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An Animal Welfare Advocate and an HSUS executive (an unlikely pair, I agree; but bear with me) were walking down the street when they came upon a homeless person and his dog. The Animal Welfare Advocate gave the homeless person his business card and told him to come to his business for a job so he could earn a living. Then he could afford food & shelter for himself and the dog. He then took twenty dollars out of his pocket and gave it to the homeless person and a coupon for dog food so they could get by till the homeless person could start that job.

The HSUS executive was very impressed, and when they came to another homeless person with a dog, he decided to help out as only he could. He walked over to the homeless person and gave him directions to the local animal "shelter" and a coupon for euthanasia, because he knew the homeless person would be better off without the dog; and besides, dogs are better dead than in the company of humans. He then reached into the Animal Welfare Advocate's pocket and got out twenty dollars. He kept $19.50 for administrative fees and gave the homeless person 50 cents.

If the homeless man refused this kind offer, the HSUS executive would make sure that he was cited for failure to license, failure to sterilize, and failure to provide food and shelter for the dog. And then he would take it to the "shelter" himself.

Now you understand the difference between Animal Welfare Advocates & the Humane Society of the United States (HSUS).



Truth about the Humane Society of the United States



Where does HSUS Money Go? According to its 2008 Form 990 filed with the IRS:

H$U$ (Humane Society of the United States) porports to be an animal welfare organization. It has over $150 MILLION in assets. In 2008 alone it collected over $82 MILLION ($82,000,000) in donations. So, where does it spend it's money?

Campaigns, litigation and legislation against hunters, dog breeders, farmers, etc. cost $20M. $24M (28 cents of every dollar) went into fund raising. $31M went to salaries...H$U$ has 41 employees making over $100,000.

Out of the $82M raised, only $4.7M was spent in grants to fulfill the requirements to maintain its non-profit status. And, over half of that went to “Californians for Humane Farms,” the main lobbying organization responsible for California’s “Proposition 2” anti-egg producer ballot initiative.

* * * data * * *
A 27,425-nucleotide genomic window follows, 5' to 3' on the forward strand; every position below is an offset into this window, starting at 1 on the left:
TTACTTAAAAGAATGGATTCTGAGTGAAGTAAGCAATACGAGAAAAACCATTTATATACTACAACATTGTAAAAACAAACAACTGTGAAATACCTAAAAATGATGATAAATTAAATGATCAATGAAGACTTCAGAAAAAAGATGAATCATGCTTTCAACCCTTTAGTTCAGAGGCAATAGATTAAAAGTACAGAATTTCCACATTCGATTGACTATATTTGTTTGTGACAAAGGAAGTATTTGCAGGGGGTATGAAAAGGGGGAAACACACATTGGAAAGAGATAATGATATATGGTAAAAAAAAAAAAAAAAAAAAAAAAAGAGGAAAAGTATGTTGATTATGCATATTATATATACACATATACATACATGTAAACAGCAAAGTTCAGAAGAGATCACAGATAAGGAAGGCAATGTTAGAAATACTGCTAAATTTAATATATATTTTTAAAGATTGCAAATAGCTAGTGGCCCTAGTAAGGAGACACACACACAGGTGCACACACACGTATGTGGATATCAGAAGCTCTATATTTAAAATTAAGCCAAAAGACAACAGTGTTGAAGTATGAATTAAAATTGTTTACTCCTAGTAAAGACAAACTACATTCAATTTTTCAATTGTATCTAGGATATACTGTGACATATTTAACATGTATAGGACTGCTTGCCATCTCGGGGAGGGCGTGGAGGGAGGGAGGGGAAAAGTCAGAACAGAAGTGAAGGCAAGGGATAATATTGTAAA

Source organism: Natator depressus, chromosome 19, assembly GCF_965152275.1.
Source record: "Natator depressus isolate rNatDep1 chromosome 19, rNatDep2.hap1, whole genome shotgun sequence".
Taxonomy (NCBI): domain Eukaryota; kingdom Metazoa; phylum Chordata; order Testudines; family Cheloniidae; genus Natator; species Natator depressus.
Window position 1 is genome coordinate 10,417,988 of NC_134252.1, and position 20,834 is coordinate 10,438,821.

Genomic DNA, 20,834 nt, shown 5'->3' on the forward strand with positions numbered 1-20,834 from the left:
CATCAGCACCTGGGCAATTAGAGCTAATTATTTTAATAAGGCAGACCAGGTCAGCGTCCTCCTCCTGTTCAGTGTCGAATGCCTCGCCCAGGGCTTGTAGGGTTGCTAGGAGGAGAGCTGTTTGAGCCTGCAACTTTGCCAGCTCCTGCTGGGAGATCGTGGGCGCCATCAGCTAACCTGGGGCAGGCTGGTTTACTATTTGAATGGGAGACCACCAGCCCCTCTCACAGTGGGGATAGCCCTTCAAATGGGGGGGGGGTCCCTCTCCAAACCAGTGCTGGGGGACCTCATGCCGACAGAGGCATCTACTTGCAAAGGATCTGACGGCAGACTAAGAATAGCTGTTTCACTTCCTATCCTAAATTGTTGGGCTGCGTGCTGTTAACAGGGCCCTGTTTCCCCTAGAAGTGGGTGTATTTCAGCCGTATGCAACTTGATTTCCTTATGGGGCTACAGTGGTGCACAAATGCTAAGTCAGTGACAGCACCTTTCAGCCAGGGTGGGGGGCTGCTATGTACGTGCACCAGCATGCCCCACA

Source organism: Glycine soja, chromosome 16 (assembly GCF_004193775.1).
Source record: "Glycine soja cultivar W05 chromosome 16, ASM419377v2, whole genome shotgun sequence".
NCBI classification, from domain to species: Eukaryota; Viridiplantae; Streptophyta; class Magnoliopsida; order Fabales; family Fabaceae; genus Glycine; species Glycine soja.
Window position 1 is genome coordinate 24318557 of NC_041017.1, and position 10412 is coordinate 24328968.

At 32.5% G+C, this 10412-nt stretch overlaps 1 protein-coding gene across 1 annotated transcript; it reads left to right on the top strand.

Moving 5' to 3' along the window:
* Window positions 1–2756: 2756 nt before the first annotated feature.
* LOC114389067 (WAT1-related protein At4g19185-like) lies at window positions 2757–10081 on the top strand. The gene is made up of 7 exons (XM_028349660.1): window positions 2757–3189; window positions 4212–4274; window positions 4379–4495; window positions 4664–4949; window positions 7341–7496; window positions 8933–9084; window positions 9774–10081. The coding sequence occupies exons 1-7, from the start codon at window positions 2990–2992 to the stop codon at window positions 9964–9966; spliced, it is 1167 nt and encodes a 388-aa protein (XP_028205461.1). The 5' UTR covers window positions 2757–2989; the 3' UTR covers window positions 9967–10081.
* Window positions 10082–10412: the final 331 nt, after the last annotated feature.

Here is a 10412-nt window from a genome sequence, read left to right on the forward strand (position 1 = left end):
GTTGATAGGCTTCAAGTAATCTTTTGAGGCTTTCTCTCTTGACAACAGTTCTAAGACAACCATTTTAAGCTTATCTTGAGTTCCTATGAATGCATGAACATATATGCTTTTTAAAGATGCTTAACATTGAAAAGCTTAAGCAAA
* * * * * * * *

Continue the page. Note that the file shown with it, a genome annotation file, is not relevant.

So, how much $$ did the animals actually get? H$US gave only a little more than $450,000—that’s just half of one percent (.005) of its total budget— to organizations providing hands-on care to dogs and cats.

If you truly care for animals, don't give your money to H$U$. Give to your local shelter!





HSUS has a history of publicizing false information in an effort to raise money. They do not operate a single pet shelter or pet adoption facility anywhere in the U.S. HSUS spends millions on programs that seek to economically cripple meat and dairy producers; eliminate the use of animals in biomedical research labs; phase out pet breeding, zoos, and circus animal acts; and demonize hunters as crazed lunatics.

Additional information to understand about HSUS:

1. During 2006, HSUS contributed only 4.2 percent of its budget to organizations that operate hands-on dog and cat shelters. In reality, HSUS is a wealthy animal-rights lobbying organization (the largest and richest) that agitates for the same goals as PETA and other radical groups.

2. HSUS raised money online with the false promise that it would "care for the dogs in the Michael Vick case." The New York Times later reported HSUS wasn't caring for Vick's dogs at all. HSUS president Wayne Pacelle told the Times that his group recommended that government officials "put down" the dogs rather than try to adopt them out.

3. HSUS senior management team includes a former spokesman for the Animal Liberation Front (ALF), a criminal group designated as "terrorists" by the FBI.

4. Less than 12 percent of money raised for HSUS by California telemarketers actually ends up in HSUS's bank account. The rest is kept by professional fundraisers.

5. HSUS raised a reported $34 million in the wake of Hurricane Katrina, supposedly to help reunite lost pets with their owners. Little of that money was spent for its intended purpose. Public disclosures of the disposition of the $34 million in Katrina-related donations add up to less than $7 million.

6. “I don’t have a hands-on fondness for animals…To this day I don’t feel bonded to any non-human animal. I like them and I pet them and I’m kind to them, but there’s no special bond between me and other animals.” Wayne Pacelle, CEO, HSUS

7. "One generation and out. We have no problems with the extinction of domestic animals. They are creations of human selective breeding." Wayne Pacelle, CEO, HSUS

8. "My goal is the abolition of all animal agriculture." J.P. Goodwin, Director of Grassroots Outreach with HSUS. Formerly with the Animal Liberation Front (ALF). Mr Goodwin has a lengthy arrest record and a history of promoting arson to accomplish animal liberation.

9. “The life of an ant and that of my child should be granted equal consideration.” — HSUS senior scholar Michael W. Fox

10. In January 2005, with the combination of The Fund for Animals and The Humane Society of the United States, the groups were able to launch a new Animal Protection Litigation Section which conducts precedent-setting legal campaigns against our rights to breed and own animals in state and federal courts around the country. With a staff of eight full-time lawyers, as well as numerous law clerks, administrative staff, outside counsel, and pro-bono attorneys, the section is the largest in-house radical animal rights litigation department in the country.







© 2008